Why have some of our genes evolved rapidly? It is widely believed that Darwinian natural selection is responsible, but research led by a group at Uppsala University, suggests that a separate neutral (nonadaptive) process has made a significant contribution to human evolution. Their results have been published today in the journal PLoS Biology. (2009-01-26)

5.5 million-year-old fossil turtle species sheds light on invasive modern relatives
A University of Pennsylvania paleontologist has described a 5.5 million-year-old fossil species of turtle from eastern Tennessee. It represents a new species of the genus Trachemys, commonly known as sliders, which are frequently kept as pets today. (2018-02-26)

University of Utah biologists experimentally trigger adaptive radiation
Using host-specific parasites isolated on individual pigeon 'islands,' the scientists showed that descendants of a single population of feather lice adapted rapidly in response to preening. They found that preening drives rapid and divergent camouflage in feather lice transferred to different colored rock pigeons. Over four years and 60 generations, the lice evolved heritable color differences that spanned the full color range of the lice genus found on 300 bird species worldwide. (2019-03-05)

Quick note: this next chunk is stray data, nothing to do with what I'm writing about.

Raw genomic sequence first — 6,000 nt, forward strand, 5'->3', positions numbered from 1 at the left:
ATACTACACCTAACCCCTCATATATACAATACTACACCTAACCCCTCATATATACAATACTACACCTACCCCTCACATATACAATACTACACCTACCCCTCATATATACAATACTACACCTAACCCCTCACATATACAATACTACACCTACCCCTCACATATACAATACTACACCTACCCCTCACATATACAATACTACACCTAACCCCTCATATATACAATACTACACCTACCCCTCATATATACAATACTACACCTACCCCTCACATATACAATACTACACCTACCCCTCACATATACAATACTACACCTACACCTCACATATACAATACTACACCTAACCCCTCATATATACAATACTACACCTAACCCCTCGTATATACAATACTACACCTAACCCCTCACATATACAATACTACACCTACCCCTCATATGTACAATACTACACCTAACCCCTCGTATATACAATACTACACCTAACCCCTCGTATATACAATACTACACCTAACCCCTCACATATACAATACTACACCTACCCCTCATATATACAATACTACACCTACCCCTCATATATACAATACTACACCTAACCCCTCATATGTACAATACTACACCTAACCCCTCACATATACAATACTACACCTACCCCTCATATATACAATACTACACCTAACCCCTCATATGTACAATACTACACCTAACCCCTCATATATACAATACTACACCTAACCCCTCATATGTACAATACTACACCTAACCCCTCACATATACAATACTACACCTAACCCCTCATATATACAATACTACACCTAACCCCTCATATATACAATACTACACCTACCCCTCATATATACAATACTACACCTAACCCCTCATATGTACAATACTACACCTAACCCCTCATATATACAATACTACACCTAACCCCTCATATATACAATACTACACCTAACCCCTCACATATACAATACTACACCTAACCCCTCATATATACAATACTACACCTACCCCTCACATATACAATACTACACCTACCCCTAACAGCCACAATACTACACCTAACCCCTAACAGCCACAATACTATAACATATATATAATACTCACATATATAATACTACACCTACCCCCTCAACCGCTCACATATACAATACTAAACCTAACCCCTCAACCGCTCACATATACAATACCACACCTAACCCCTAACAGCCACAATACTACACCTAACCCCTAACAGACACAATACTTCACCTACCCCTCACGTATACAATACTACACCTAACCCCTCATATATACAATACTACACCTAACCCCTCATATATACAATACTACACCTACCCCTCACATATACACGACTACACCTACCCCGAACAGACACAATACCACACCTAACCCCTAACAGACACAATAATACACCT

How to manage forest pests in the Anthropocene? Bring theory.
A survivor's guide to why forests around the world are being impacted by invasive pests and what can be done about it in an era of overwhelming human activity and climate change. (2017-11-13)

Research identifies 'evolutionary rescue' areas for animals threatened by climate change
As winters arrive later and snow melts earlier, the worldwide decrease in snow cover already may have dramatic impacts on animals that change coat colors with the seasons. An international scientific team led by University of Montana Professor L. Scott Mills has set out to discover whether adaptive evolution can rescue these animals in the face of rapidly changing climate. (2018-02-15)

Passenger pigeon genome shows effects of natural selection in a huge population
The passenger pigeon is famous for the enormity of its historical population and for its rapid extinction in the face of mass slaughter by humans. Yet it remains a mystery why the species wasn't able to survive in a few small populations. One theory, consistent with the findings of a new study published in Science, suggests that passenger pigeons were well adapted to living in huge flocks, but poorly adapted to living in smaller groups. (2017-11-16)

New strategy expands the benefits of Internet-delivered CBT
Scientists at Karolinska Institutet in Sweden have experimented with a new adaptive treatment strategy for Internet-delivered cognitive behavioural therapy (ICBT) that identifies patients within the first month who face a major risk of treatment failure. Published in the scientific journal American Journal of Psychiatry, the results also suggest that such patients may nevertheless benefit if their treatment is adjusted to accommodate their specific needs and challenges. (2019-01-30)